This year we also bought some sheep. We bought them specifically to use them for meat. There were never any illusions that they would be around for a long time or that they were pets. Our children took to naming the animals things like Lamb Chop and Leg of Lamb. I don’t know if that means we have rather demented children or that they were really aware of what was to come and this was there way of dealing with that.Photo 2013-01-03 15.35.25 Either way, that is what they did. We have had a lot of fun and a few frustrating times during the year learning how to raise these critters. Never let it be said that it was boring. We had to deal with the inevitable death of a couple of them, (there is a saying that I learned this year, if you have live stock you will also have some dead stock,) animals die and that is just the way things go.

sheeptransport

Knowing all of that I was still not really looking forward to the end of the year when we would need to slaughter them. Let me get it out of the way right now. Yes, we did do it. Yes, I was the one holding the knife for at least one of them. And YES, we did it as humanely and as quickly as we possibly could. DSC02308 I was very nervous about it. I had never really tried to do anything like this before. I had never really thought about all the logistical details of it. The hows and wheres and how much of it. But, When it came right down to it, I was able to do it.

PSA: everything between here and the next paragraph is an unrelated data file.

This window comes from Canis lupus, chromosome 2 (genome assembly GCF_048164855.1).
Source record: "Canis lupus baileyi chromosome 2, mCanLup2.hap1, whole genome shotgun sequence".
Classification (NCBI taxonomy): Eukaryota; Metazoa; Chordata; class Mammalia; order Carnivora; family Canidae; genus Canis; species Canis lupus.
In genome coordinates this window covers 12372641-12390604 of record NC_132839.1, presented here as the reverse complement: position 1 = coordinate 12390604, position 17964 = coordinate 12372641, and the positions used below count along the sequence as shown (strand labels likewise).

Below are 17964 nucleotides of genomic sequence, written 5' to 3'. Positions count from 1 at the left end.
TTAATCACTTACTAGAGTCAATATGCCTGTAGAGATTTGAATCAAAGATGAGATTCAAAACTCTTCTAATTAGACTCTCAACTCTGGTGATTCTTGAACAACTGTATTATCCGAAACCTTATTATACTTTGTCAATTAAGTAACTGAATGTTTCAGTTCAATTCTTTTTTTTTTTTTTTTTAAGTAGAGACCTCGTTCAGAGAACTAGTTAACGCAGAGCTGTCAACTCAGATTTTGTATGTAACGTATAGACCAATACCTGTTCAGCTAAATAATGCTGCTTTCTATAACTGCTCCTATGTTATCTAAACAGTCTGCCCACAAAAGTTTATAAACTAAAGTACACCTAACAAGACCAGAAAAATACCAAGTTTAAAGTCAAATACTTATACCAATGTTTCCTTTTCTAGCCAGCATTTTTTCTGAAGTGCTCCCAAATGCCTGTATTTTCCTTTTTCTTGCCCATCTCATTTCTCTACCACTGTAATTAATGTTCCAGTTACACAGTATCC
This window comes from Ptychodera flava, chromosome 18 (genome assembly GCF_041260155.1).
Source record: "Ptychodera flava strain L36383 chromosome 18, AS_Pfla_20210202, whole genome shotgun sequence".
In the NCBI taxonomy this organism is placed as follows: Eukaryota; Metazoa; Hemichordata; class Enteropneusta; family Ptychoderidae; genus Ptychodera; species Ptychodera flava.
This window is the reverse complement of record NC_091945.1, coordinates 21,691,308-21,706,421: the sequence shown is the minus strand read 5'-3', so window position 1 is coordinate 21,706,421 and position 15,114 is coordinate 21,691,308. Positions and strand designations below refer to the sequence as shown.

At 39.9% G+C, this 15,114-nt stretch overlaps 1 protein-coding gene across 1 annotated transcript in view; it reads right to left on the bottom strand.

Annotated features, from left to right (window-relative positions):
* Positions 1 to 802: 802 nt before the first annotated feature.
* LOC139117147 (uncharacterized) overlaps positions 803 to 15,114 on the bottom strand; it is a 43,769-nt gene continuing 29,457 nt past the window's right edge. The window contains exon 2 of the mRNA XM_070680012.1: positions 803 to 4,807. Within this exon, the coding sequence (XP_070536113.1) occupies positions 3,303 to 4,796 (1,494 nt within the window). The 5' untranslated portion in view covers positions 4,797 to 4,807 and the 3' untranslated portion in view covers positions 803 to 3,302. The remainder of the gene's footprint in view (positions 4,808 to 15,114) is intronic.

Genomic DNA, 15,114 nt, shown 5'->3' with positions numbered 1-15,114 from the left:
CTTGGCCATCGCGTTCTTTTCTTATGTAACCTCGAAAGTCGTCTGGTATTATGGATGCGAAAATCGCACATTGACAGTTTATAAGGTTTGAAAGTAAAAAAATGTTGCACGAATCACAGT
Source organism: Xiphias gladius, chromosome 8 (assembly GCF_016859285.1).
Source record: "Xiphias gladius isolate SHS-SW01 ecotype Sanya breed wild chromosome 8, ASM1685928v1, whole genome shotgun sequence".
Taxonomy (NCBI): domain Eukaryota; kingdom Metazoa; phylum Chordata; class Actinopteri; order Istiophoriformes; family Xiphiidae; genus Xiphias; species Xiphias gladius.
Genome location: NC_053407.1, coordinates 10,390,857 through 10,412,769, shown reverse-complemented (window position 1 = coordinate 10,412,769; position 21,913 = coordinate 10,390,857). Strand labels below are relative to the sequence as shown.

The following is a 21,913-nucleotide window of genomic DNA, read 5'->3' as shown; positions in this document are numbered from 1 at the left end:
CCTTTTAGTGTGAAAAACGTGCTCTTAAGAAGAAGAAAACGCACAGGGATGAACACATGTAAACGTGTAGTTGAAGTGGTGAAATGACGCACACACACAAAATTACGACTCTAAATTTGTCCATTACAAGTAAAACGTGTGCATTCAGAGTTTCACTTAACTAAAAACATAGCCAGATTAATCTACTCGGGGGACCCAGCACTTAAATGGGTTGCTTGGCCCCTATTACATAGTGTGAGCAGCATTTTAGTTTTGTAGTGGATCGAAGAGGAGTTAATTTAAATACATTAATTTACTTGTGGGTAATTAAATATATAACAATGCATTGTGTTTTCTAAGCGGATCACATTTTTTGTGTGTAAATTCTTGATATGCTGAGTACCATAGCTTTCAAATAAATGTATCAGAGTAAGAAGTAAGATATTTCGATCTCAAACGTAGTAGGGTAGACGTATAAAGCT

I won’t go into all the details but I want to recount a little bit of it because it was pretty eye opening for me, and as stressed as I was about it, it really did work out ok.

WARNING – This post contains some graphic content about livestock, if you are squeamish about that sort of thing please consider skipping the rest of this post. You have been warned. Don’t worry there are no pictures beyond this point.

I knew all year this past weekend was coming. I knew that it needed to be done. I was aware that I would have to do it. I was ok with it all in theory. But when it came right down to actually making the cut that would kill the sheep, I was pretty darn nervous about it. So the week before I did a lot of reading. I watched some pretty graphic videos on youtube, and learned as much as I could about the whole process. I had a pretty good idea of what needed to happen before you killed the animal. I had a pretty good idea of what needed to happen after we killed the animal to get it ready to cut up and put it in the freezer. It was just the actual killing that I was really worried about. I stressed for almost two days straight about it. I worried about how I was going to be able to do it. I thought about all the different methods and tools. It should come as no surprise that I was very nervous the first time.